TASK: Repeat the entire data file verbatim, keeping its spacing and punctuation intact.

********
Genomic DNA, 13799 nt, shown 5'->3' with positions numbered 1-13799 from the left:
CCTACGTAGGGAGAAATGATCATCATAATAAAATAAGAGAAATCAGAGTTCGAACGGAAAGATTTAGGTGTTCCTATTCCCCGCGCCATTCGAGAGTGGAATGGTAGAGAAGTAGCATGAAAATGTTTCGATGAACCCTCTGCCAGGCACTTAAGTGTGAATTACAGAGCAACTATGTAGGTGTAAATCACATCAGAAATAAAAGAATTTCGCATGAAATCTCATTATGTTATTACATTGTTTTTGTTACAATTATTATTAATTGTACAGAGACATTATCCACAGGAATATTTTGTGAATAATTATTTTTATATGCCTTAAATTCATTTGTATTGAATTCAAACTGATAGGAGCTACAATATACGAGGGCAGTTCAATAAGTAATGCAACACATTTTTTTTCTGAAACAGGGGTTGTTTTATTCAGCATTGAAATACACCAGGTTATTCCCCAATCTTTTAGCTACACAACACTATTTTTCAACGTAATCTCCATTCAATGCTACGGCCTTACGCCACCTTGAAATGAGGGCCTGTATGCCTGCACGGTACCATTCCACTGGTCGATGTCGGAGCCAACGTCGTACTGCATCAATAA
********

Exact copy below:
Genomic DNA, 13799 nt, shown 5'->3' with positions numbered 1-13799 from the left:
CCTACGTAGGGAGAAATGATCATCATAATAAAATAAGAGAAATCAGAGTTCGAACGGAAAGATTTAGGTGTTCCTATTCCCCGCGCCATTCGAGAGTGGAATGGTAGAGAAGTAGCATGAAAATGTTTCGATGAACCCTCTGCCAGGCACTTAAGTGTGAATTACAGAGCAACTATGTAGGTGTAAATCACATCAGAAATAAAAGAATTTCGCATGAAATCTCATTATGTTATTACATTGTTTTTGTTACAATTATTATTAATTGTACAGAGACATTATCCACAGGAATATTTTGTGAATAATTATTTTTATATGCCTTAAATTCATTTGTATTGAATTCAAACTGATAGGAGCTACAATATACGAGGGCAGTTCAATAAGTAATGCAACACATTTTTTTTCTGAAACAGGGGTTGTTTTATTCAGCATTGAAATACACCAGGTTATTCCCCAATCTTTTAGCTACACAACACTATTTTTCAACGTAATCTCCATTCAATGCTACGGCCTTACGCCACCTTGAAATGAGGGCCTGTATGCCTGCACGGTACCATTCCACTGGTCGATGTCGGAGCCAACGTCGTACTGCATCAATAA